The non-nutritive sweetener debate came up again in July, when the International Agency for Research on Cancer (IARC) released their assessments on the health impacts of the popular sweetener aspartame. Probably best known as the artificial sweetener used in Diet Coke and Diet Pepsi, aspartame has long been a controversial food ingredient. It was initially denied FDA approval all the way back in 1973, over concerns that it may cause neurological conditions and brain tumors.

While aspartame was eventually approved by the FDA, questions about its safety have lingered for decades. The latest assessment from the IARC labeled aspartame as "possibly carcinogenic", which upon deeper examination actually suggests the evidence it causes malignant brain tumors is relatively sparse. At the moment, the general consensus is that consuming drinks like diet sodas is still healthier than consuming the versions loaded with real sugar.

Still, it's always fun to watch nerds and grifters fight on social media over what "toxins" we should be avoiding this week.  This debate is likely far from over.

The Carnivore Tribe

2023 was also a big year for the carnivore diet, as more people began to hop on board with this spin-off of the low-carb/keto diet. Right at the tail end of 2022, news broke exposing Brian Johnson, aka "The Liver King", as a regular user of various synthetic anabolic compounds. Up to that point, he had been one of the biggest mouthpieces for a "primal" style of living that included eating large quantities of raw animal organs.

Liver King claimed this was the key to his freakishly jacked physique. As it turns out, steroids also helped with that (crazy!). Still, the diet has continued to gain popularity, and a simple keyword search for "carnivore diet statistics" yields numerous articles that were all written just this year.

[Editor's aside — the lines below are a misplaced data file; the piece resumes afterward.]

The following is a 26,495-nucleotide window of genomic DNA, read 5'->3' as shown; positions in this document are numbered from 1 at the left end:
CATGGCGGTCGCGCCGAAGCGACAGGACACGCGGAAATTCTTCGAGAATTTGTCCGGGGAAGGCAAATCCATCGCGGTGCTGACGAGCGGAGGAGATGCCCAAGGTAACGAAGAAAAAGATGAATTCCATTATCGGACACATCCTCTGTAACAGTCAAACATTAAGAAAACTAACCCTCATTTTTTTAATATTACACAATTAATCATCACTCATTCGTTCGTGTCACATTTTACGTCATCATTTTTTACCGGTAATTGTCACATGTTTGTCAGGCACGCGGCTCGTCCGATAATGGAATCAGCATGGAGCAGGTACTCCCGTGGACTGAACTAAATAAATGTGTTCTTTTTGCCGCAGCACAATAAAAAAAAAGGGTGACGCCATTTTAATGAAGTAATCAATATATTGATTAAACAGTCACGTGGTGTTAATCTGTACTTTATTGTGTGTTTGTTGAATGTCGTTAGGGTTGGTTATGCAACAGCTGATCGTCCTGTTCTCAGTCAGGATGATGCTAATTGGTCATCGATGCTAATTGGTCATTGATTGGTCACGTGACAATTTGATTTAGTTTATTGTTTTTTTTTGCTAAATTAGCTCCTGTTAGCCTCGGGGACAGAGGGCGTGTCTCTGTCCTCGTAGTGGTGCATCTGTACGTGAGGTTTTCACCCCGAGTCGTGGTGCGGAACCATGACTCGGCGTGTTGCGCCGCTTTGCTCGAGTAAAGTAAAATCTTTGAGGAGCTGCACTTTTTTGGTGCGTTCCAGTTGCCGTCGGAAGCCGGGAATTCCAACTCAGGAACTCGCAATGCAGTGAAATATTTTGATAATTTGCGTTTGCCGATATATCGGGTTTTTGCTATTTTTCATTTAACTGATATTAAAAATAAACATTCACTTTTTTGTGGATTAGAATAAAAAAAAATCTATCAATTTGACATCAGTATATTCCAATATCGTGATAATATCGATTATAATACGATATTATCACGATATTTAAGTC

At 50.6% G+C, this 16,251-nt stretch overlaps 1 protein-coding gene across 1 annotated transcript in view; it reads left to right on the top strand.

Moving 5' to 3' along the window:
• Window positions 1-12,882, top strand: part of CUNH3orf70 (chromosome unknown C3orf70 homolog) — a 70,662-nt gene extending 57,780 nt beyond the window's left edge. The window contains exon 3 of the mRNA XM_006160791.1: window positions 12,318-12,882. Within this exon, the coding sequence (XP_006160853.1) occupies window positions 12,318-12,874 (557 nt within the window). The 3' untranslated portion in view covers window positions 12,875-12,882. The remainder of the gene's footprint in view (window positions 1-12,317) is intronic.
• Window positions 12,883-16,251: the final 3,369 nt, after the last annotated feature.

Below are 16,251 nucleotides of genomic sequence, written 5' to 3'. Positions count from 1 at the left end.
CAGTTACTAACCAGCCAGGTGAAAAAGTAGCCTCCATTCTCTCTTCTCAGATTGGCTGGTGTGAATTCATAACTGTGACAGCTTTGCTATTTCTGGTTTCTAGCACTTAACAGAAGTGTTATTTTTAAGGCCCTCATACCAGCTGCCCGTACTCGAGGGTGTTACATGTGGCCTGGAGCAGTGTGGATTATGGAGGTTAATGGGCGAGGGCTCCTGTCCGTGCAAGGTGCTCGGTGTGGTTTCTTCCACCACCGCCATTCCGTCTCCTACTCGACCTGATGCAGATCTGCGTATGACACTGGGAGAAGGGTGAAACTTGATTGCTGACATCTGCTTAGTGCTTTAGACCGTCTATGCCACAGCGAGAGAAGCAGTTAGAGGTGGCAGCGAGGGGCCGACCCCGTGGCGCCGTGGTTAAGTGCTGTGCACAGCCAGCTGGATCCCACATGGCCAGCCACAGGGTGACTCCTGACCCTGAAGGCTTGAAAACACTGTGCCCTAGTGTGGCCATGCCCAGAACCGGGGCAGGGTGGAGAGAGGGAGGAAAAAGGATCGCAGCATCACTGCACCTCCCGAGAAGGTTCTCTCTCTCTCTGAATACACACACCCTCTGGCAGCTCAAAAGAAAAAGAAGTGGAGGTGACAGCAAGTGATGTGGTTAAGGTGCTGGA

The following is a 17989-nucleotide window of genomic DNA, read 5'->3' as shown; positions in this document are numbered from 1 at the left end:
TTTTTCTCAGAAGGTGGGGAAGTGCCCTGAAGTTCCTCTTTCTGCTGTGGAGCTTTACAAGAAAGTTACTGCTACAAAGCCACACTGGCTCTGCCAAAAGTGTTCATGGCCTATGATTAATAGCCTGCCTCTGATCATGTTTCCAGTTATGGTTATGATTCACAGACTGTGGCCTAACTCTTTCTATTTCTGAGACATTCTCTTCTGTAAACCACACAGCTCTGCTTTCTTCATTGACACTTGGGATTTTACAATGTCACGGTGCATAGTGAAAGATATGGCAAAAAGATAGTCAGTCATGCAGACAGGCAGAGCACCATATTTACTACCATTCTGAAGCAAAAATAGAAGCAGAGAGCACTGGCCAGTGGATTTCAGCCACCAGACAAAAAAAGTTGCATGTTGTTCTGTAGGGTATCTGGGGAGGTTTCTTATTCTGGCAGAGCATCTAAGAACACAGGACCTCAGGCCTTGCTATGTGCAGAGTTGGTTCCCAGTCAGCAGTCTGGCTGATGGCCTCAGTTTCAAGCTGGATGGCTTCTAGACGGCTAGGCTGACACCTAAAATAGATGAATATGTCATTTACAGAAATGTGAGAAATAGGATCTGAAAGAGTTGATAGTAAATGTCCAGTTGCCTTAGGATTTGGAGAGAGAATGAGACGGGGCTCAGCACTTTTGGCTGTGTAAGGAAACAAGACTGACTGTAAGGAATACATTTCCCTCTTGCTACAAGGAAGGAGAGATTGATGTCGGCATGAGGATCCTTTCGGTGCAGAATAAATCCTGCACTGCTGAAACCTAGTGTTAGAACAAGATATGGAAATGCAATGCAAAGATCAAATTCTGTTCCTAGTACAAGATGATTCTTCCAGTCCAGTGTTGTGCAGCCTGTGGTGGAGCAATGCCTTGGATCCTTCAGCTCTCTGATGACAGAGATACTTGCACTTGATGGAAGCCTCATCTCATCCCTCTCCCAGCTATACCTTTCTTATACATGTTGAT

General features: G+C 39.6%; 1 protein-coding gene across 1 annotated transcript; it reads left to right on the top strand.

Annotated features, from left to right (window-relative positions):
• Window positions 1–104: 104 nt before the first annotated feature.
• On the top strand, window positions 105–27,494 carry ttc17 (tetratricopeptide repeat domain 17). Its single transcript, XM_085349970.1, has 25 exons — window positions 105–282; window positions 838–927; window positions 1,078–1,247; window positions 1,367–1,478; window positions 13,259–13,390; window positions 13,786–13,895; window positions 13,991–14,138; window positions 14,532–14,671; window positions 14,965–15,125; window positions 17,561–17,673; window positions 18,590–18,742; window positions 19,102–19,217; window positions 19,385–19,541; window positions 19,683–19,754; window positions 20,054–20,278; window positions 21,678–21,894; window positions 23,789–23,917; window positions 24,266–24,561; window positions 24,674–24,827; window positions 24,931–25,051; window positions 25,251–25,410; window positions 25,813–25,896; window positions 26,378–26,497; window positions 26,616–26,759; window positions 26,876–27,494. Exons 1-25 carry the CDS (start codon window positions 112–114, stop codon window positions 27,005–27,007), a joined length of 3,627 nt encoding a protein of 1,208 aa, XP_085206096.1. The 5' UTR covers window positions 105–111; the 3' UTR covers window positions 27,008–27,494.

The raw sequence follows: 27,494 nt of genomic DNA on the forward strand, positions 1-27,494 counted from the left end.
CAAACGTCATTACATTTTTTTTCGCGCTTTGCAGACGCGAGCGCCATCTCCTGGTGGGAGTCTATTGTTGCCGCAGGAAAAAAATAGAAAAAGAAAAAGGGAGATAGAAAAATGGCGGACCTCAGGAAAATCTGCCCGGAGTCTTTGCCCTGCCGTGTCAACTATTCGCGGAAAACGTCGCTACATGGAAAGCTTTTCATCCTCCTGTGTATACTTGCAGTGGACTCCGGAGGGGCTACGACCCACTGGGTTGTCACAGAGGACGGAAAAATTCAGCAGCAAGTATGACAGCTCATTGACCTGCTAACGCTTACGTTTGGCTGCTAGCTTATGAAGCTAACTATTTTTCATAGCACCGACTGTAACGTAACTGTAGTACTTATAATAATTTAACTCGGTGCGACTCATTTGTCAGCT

The largest study to date examining the carnivore diet was conducted by Harvard University in 2020, and its findings were published late in 2021. To briefly summarize, the researchers found the 2000+ participants surveyed had an exceptionally high level of satisfaction with the diet, and self-reported numerous improvements in their health. The key phrase here is "self-reported", as there was no real way to objectively verify many of the claims made by the participants.

This writer still has some serious concerns about the long-term ramifications of a diet that's essentially devoid of fiber, and may lack many of the antioxidant and polyphenolic compounds exclusively found in plant foods. Carnivore may be effective in the short-term as a type of elimination diet, but we really have no idea how sustainable it is.

It appears the rise of carnivore is part of a larger "anti-vegan" sentiment that gained more traction this year. As the general population is continuously bombarded with messaging that all things plant-based=healthy, the meat eaters seem to be striking back.

There you have it, the three biggest trends we saw in the health and wellness space in 2023. We're sure there's more to add, but we're a little tied up trying to figure out whether diabetes, fake sugar, or plants are going to kill us first.